Ah Haa: Kenyan Chef Safari Ngumbao
Kenya, a country twice the size of Nevada, is located in East Africa near the Equator. Its regions are varied and range from year-round snow in the Kenya and Kilimanjaro Mountains to warm, tropical beaches and deserts, but most of the land is rolling grasslands and forests.
When the Portuguese arrived in 1496 on the coast of Kenya, they introduced foods from newly discovered Brazil: maize, bananas, pineapple, chilies, peppers, sweet potatoes, and cassava became local staples. The Portuguese also brought oranges, lemons, and limes from China and India, also pigs.
Pastoralism (cattle herding) has a long history in Kenya. Around A.D. 1000, a clan from North Africa called the Hima introduced cattle herding. By the 1600s, groups like the Maasai and Turkana ate beef exclusively. Cattle provided meat, milk, butter, and blood.
When the Europeans arrived at the shores of Kenya, they brought white potatoes, cucumbers, and tomatoes. The British imported thousands of Indians for labor, and curries, chapattis (a flat, disk-shaped bread made of wheat flour, water, and salt) and chutneys (a relish made of spices, herbs, and/or fruit) became a traditional Sunday lunch for many Kenyans.
Kenya is a multi-racial society, the majority of the population is native ethnic groups; the rest of the population is Asian, Arab, and European. Traditional Kenyan foods reflect the many different lifestyles of these various populations.
Find out more when Chef Safari Ngumbao teaches two classes at Telluride Ah Haa School for the Arts this summer. On Tuesday, June 28, 10 a.m. – 2 p.m., the class is Food Art: Fruit & Vegetable Carving. Register here.
“Learn the art of decorative fruit and vegetable carving from a master. In this hands-on class, Kenyan chef Safari Ngumbao will lead his students in the carving of a variety of fruits and vegetables, from watermelon and beetroot to peppers and zucchini. Carve images in melons and make flowers out of vegetables for your next dinner party. Once you’ve mastered your carving skills, the options are endless!”
On Monday, July 11, 10 a.m. – 2 p.m., Chef Ngumbao leads Traditional African Cuisine: Appetizers, Spices & Their Uses. (Note: This class will not be held at Ah Haa. The private home will be announced shortly.) Register here.
“Explore the exotic cuisine of Africa with Kenyan chef Safari Ngumbao. Students in the class will learn how to make two popular African appetizers – Mombasa beef sambusa with mango chutney and Zanzibar spiced vegetable puffs. Sambusas, sometimes called samosas, are triangular-shaped savory pastries fried in oil. These delicious snacks are commonly served during African wedding ceremonies. Zanzibar, an archipelago off the coast of East Africa, is sometimes referred to as one of the Spice Islands. The wonderful spiced vegetable puffs named for this part of Tanzania were a favorite of one of the Sultans of Oman. Come learn more about Africa’s culinary culture and its tasty spices with Safari, a seasoned chef and teacher, and the award-winning executive chef at Durango’s Strater Hotel.”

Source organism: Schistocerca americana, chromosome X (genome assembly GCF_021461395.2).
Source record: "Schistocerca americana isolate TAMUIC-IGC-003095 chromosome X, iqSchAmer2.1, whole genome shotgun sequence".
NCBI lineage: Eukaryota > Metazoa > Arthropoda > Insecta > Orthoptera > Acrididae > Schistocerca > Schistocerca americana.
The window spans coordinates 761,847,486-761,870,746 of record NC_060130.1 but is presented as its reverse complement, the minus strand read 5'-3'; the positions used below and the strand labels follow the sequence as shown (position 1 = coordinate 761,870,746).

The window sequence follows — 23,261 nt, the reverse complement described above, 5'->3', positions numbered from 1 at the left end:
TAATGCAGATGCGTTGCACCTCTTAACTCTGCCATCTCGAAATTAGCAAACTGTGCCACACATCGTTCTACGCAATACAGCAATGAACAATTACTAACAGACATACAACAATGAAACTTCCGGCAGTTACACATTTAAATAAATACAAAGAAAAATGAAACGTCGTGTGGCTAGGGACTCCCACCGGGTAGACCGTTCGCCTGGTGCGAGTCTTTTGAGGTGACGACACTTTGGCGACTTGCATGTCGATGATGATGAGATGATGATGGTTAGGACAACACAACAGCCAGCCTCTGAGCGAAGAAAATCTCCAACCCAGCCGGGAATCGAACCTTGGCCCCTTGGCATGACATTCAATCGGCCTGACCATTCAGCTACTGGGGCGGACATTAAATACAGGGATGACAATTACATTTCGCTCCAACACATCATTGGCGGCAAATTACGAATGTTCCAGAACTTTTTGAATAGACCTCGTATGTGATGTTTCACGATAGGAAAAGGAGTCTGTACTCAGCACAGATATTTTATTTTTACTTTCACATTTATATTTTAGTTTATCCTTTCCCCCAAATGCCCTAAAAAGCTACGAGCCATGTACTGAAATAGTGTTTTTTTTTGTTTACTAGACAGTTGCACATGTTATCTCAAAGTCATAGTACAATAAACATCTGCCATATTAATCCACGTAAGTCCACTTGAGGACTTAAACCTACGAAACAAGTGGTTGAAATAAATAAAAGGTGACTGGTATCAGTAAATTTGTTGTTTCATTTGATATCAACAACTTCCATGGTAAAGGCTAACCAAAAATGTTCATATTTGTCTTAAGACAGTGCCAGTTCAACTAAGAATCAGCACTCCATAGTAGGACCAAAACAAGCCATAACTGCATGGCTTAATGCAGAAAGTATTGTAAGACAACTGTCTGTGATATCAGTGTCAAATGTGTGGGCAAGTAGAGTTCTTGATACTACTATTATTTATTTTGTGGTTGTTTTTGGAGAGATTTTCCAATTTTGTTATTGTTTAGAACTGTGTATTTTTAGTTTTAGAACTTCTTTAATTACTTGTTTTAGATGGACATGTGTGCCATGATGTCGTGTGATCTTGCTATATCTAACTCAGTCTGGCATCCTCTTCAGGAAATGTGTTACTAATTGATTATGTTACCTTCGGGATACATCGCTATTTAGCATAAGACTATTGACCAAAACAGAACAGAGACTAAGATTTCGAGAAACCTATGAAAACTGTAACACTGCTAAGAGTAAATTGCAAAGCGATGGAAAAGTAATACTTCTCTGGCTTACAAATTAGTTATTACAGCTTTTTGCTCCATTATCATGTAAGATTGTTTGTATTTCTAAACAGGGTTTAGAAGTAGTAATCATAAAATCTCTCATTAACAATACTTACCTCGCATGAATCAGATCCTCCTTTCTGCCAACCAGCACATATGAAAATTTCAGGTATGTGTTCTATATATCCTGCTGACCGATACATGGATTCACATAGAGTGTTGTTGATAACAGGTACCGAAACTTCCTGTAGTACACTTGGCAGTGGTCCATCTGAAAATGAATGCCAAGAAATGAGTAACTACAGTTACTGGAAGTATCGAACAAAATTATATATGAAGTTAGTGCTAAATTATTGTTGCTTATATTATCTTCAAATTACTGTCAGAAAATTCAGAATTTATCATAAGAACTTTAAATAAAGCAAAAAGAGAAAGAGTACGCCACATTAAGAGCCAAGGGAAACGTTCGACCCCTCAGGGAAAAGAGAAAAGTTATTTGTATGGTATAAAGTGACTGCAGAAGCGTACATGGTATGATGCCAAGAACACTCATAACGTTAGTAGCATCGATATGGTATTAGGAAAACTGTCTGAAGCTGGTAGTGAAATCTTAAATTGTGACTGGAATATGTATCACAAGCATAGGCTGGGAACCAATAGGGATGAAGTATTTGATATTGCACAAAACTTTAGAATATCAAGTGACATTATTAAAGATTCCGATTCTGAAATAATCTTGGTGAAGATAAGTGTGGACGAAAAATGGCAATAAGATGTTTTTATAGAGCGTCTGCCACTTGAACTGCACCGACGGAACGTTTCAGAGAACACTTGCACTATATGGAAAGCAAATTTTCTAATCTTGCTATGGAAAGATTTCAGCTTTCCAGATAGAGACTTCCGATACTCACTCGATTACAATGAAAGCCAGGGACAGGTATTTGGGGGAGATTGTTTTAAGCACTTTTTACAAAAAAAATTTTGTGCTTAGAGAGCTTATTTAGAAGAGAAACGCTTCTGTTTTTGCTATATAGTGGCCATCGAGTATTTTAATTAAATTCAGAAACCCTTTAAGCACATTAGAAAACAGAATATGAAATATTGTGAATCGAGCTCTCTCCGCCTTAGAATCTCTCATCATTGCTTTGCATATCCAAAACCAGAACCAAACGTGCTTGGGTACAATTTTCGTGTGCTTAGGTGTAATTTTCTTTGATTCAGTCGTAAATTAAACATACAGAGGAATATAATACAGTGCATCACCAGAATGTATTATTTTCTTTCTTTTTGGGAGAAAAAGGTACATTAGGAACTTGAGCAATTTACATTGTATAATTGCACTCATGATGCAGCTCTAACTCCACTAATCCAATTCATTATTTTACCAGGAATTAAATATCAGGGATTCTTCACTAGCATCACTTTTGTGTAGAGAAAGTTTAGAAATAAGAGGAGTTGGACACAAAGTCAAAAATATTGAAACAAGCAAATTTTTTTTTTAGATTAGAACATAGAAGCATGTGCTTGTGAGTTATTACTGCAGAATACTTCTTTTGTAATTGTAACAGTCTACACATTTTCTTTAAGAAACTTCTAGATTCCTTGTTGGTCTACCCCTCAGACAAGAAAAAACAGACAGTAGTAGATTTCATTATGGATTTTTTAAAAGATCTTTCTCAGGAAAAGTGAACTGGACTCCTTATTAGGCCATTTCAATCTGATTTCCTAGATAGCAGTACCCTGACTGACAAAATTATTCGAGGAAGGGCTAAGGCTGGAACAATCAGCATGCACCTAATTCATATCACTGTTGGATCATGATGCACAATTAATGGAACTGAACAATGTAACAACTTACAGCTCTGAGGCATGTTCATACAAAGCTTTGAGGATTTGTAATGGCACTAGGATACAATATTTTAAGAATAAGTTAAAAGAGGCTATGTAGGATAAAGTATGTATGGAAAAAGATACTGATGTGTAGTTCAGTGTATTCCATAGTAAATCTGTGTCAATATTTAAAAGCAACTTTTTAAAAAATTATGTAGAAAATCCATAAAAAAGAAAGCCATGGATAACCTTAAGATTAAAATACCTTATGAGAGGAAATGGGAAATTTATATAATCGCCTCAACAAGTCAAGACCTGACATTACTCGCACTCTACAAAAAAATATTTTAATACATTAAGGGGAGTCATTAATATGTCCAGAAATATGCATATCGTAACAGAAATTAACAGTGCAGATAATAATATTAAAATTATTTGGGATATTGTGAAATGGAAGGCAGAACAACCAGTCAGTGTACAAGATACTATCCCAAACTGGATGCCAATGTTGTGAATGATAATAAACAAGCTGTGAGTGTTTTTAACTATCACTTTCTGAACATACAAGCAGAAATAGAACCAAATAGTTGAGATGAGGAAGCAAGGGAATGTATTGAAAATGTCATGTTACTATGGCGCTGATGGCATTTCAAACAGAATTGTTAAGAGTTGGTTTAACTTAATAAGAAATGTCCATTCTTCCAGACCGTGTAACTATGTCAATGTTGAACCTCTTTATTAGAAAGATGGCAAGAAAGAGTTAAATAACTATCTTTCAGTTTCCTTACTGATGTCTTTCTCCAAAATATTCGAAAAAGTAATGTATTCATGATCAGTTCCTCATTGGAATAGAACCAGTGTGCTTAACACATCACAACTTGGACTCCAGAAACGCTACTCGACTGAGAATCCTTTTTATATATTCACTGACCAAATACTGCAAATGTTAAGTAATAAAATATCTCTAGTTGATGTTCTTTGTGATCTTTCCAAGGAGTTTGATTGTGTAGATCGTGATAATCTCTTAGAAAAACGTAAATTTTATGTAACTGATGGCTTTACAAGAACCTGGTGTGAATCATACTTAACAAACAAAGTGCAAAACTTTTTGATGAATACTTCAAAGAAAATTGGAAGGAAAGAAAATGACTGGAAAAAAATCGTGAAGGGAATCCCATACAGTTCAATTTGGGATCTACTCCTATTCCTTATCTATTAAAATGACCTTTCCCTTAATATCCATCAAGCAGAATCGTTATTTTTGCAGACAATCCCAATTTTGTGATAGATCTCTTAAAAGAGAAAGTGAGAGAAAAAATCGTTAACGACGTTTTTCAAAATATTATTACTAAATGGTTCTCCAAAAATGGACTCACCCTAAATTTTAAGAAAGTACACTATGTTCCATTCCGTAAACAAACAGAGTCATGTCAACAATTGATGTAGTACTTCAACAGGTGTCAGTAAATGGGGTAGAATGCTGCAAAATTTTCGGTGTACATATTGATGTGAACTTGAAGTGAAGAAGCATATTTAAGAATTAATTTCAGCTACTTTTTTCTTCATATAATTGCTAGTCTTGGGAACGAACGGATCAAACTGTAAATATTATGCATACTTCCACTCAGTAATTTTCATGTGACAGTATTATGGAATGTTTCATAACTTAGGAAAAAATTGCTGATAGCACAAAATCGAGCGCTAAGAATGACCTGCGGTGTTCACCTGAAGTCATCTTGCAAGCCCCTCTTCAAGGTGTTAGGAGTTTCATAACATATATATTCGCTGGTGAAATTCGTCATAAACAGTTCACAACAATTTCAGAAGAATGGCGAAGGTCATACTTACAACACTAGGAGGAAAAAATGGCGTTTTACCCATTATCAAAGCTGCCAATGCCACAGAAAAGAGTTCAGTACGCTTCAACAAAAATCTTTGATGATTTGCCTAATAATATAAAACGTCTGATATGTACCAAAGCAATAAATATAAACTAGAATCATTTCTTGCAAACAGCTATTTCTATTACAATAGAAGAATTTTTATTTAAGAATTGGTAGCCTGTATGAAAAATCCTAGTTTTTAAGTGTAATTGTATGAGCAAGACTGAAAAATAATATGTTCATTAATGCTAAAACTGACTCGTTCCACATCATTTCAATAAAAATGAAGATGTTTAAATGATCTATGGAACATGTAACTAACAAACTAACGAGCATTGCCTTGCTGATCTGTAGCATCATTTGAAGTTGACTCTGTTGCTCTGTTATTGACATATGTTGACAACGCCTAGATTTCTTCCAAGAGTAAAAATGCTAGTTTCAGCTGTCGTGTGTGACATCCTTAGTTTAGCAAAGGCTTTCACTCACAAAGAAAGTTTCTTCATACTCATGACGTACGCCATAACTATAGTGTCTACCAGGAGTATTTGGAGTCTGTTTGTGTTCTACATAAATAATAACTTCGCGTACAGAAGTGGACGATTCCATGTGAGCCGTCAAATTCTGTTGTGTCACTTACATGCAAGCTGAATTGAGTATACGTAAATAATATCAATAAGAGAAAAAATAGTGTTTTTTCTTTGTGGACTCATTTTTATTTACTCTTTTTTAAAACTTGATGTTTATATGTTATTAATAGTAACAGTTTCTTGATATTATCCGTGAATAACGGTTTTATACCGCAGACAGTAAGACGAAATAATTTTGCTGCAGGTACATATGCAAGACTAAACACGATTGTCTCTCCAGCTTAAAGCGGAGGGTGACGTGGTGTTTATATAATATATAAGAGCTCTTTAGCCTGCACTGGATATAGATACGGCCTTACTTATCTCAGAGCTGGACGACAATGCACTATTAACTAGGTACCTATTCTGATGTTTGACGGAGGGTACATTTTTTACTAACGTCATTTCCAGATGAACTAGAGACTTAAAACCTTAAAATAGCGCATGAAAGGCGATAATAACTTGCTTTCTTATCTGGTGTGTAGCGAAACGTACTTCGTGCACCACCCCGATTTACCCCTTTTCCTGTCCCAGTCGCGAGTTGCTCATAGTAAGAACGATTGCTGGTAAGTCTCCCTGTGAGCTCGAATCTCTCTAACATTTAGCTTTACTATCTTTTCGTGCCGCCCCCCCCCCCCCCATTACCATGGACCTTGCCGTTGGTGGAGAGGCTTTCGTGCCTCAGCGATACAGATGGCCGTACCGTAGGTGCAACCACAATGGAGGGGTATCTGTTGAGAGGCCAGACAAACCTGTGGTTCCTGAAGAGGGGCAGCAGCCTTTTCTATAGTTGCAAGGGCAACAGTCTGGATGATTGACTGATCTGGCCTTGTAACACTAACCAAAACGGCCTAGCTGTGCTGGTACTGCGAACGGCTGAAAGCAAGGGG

How Chef Ngumbao came to Telluride:
Short answer: Angela Pashyan through Sydney Denman.
According to Angela:
“I’ve been working internationally on humanitarian, economic, and social projects since 2006. Recently, much of my work has been in Kenya. Yet I met Mr. Arnold ‘Safari’ Ngumbao right here in Telluride.
Here’s the story.
The accountant from Cosmo Restaurant (Sydney Denman) contacted me. We both belong to Christ Church and she knew of my work in Kenya from presentations over the years. She asked if I could help someone from Kenya gain permanent residency in the U.S., and wanted me to meet him that same day. She led me to Cosmo where I spoke with the owner (Chad) who introduced me to Master Chef Safari. I greeted him with a few words in Swahili, which made him feel comfortable and at home with me. Chad wanted him to work at Cosmo, but as we talked more, I discovered he was living and working in Durango on a sponsored visa from the Strater Hotel/Restaurant. Unfortunately that meant he needed to remain in Durango during the green card process.
“What was fortunate was that I’d worked with the Kenyan Embassy on other matters and developed a friendship with an attorney here in America who could be of great assistance. I contacted him and we both got started on requirements and paperwork needed for Chef Safari’s application. Chef Safari provided many supporting documents as to his excellency in cooking, creating menus, managing a kitchen and staff, educational training, and his culinary travels. The application was presented in May 2015, and Safari had his green card in March 2016…Not only for him but for his whole family.
Although Chef Safari’s family is well settled in Durango, he loves Telluride. Our community values culinary delights and Safari does not disappoint. He visits frequently and welcomes invitations to cook at parties or special events. He is more than happy to offer cooking classes, like the two classes coming up a Ah Haa offered in a private home June 28th and July 11th. How often do you get to taste the flavors of Kenya? One mouthful takes you out of this world! My favorite dish is Pilau, what’s yours?”
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